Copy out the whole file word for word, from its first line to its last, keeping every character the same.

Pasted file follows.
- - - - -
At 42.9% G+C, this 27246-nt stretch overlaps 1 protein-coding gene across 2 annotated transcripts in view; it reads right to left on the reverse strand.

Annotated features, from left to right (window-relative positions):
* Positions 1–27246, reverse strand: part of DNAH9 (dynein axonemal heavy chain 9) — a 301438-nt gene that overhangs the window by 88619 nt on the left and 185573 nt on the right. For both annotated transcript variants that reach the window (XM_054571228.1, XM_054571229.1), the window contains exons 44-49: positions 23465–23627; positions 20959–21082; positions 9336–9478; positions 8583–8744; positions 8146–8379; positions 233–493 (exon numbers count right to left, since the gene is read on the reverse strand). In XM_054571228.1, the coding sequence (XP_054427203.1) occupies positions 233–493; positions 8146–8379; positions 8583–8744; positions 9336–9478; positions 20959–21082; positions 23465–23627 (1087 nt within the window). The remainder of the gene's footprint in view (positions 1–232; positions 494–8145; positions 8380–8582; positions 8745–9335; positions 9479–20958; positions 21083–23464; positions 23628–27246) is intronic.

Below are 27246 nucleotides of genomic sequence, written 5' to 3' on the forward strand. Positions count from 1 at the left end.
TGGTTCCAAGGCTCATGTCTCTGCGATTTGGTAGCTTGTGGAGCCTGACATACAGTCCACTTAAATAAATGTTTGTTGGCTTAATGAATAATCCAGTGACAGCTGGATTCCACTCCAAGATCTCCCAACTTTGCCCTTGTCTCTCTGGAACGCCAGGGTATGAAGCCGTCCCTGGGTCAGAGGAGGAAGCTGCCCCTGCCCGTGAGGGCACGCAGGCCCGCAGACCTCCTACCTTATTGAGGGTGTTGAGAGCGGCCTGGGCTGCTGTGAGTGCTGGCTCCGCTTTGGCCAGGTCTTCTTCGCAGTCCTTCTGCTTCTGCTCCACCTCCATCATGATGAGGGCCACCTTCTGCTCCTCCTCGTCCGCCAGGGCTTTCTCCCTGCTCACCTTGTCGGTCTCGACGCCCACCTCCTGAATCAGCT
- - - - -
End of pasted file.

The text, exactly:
At 42.9% G+C, this 27246-nt stretch overlaps 1 protein-coding gene across 2 annotated transcripts in view; it reads right to left on the reverse strand.

Annotated features, from left to right (window-relative positions):
* Positions 1–27246, reverse strand: part of DNAH9 (dynein axonemal heavy chain 9) — a 301438-nt gene that overhangs the window by 88619 nt on the left and 185573 nt on the right. For both annotated transcript variants that reach the window (XM_054571228.1, XM_054571229.1), the window contains exons 44-49: positions 23465–23627; positions 20959–21082; positions 9336–9478; positions 8583–8744; positions 8146–8379; positions 233–493 (exon numbers count right to left, since the gene is read on the reverse strand). In XM_054571228.1, the coding sequence (XP_054427203.1) occupies positions 233–493; positions 8146–8379; positions 8583–8744; positions 9336–9478; positions 20959–21082; positions 23465–23627 (1087 nt within the window). The remainder of the gene's footprint in view (positions 1–232; positions 494–8145; positions 8380–8582; positions 8745–9335; positions 9479–20958; positions 21083–23464; positions 23628–27246) is intronic.

Below are 27246 nucleotides of genomic sequence, written 5' to 3' on the forward strand. Positions count from 1 at the left end.
TGGTTCCAAGGCTCATGTCTCTGCGATTTGGTAGCTTGTGGAGCCTGACATACAGTCCACTTAAATAAATGTTTGTTGGCTTAATGAATAATCCAGTGACAGCTGGATTCCACTCCAAGATCTCCCAACTTTGCCCTTGTCTCTCTGGAACGCCAGGGTATGAAGCCGTCCCTGGGTCAGAGGAGGAAGCTGCCCCTGCCCGTGAGGGCACGCAGGCCCGCAGACCTCCTACCTTATTGAGGGTGTTGAGAGCGGCCTGGGCTGCTGTGAGTGCTGGCTCCGCTTTGGCCAGGTCTTCTTCGCAGTCCTTCTGCTTCTGCTCCACCTCCATCATGATGAGGGCCACCTTCTGCTCCTCCTCGTCCGCCAGGGCTTTCTCCCTGCTCACCTTGTCGGTCTCGACGCCCACCTCCTGAATCAGCT